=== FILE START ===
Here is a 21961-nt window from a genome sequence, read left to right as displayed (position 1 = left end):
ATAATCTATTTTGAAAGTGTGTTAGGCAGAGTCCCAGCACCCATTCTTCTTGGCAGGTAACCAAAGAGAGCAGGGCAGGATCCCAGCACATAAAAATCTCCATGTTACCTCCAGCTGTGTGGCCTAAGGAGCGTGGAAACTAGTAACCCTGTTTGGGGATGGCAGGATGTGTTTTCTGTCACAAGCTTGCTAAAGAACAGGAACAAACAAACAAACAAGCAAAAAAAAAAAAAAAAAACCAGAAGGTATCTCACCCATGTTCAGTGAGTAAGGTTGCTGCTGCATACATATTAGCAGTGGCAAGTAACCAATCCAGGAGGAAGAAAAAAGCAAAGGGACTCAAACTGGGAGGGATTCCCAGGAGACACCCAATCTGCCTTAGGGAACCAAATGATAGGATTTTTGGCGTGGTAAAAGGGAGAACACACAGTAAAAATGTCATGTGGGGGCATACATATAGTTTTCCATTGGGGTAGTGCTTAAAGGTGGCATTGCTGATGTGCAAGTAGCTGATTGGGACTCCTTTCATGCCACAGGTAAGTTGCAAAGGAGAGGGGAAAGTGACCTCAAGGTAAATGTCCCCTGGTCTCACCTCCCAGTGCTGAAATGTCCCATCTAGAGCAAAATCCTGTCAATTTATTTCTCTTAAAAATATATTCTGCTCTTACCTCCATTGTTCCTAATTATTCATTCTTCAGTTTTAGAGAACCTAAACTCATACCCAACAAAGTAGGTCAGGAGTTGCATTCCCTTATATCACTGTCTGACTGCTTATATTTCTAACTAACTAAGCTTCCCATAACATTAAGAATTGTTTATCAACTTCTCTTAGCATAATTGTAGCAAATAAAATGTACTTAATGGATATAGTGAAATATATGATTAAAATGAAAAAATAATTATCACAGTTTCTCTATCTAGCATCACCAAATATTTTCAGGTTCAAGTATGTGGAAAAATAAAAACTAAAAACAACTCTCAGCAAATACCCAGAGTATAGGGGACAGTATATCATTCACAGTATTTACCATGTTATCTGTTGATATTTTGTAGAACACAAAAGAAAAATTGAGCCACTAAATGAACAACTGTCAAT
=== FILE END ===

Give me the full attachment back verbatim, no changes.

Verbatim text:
Here is a 21961-nt window from a genome sequence, read left to right as displayed (position 1 = left end):
ATAATCTATTTTGAAAGTGTGTTAGGCAGAGTCCCAGCACCCATTCTTCTTGGCAGGTAACCAAAGAGAGCAGGGCAGGATCCCAGCACATAAAAATCTCCATGTTACCTCCAGCTGTGTGGCCTAAGGAGCGTGGAAACTAGTAACCCTGTTTGGGGATGGCAGGATGTGTTTTCTGTCACAAGCTTGCTAAAGAACAGGAACAAACAAACAAACAAGCAAAAAAAAAAAAAAAAAACCAGAAGGTATCTCACCCATGTTCAGTGAGTAAGGTTGCTGCTGCATACATATTAGCAGTGGCAAGTAACCAATCCAGGAGGAAGAAAAAAGCAAAGGGACTCAAACTGGGAGGGATTCCCAGGAGACACCCAATCTGCCTTAGGGAACCAAATGATAGGATTTTTGGCGTGGTAAAAGGGAGAACACACAGTAAAAATGTCATGTGGGGGCATACATATAGTTTTCCATTGGGGTAGTGCTTAAAGGTGGCATTGCTGATGTGCAAGTAGCTGATTGGGACTCCTTTCATGCCACAGGTAAGTTGCAAAGGAGAGGGGAAAGTGACCTCAAGGTAAATGTCCCCTGGTCTCACCTCCCAGTGCTGAAATGTCCCATCTAGAGCAAAATCCTGTCAATTTATTTCTCTTAAAAATATATTCTGCTCTTACCTCCATTGTTCCTAATTATTCATTCTTCAGTTTTAGAGAACCTAAACTCATACCCAACAAAGTAGGTCAGGAGTTGCATTCCCTTATATCACTGTCTGACTGCTTATATTTCTAACTAACTAAGCTTCCCATAACATTAAGAATTGTTTATCAACTTCTCTTAGCATAATTGTAGCAAATAAAATGTACTTAATGGATATAGTGAAATATATGATTAAAATGAAAAAATAATTATCACAGTTTCTCTATCTAGCATCACCAAATATTTTCAGGTTCAAGTATGTGGAAAAATAAAAACTAAAAACAACTCTCAGCAAATACCCAGAGTATAGGGGACAGTATATCATTCACAGTATTTACCATGTTATCTGTTGATATTTTGTAGAACACAAAAGAAAAATTGAGCCACTAAATGAACAACTGTCAAT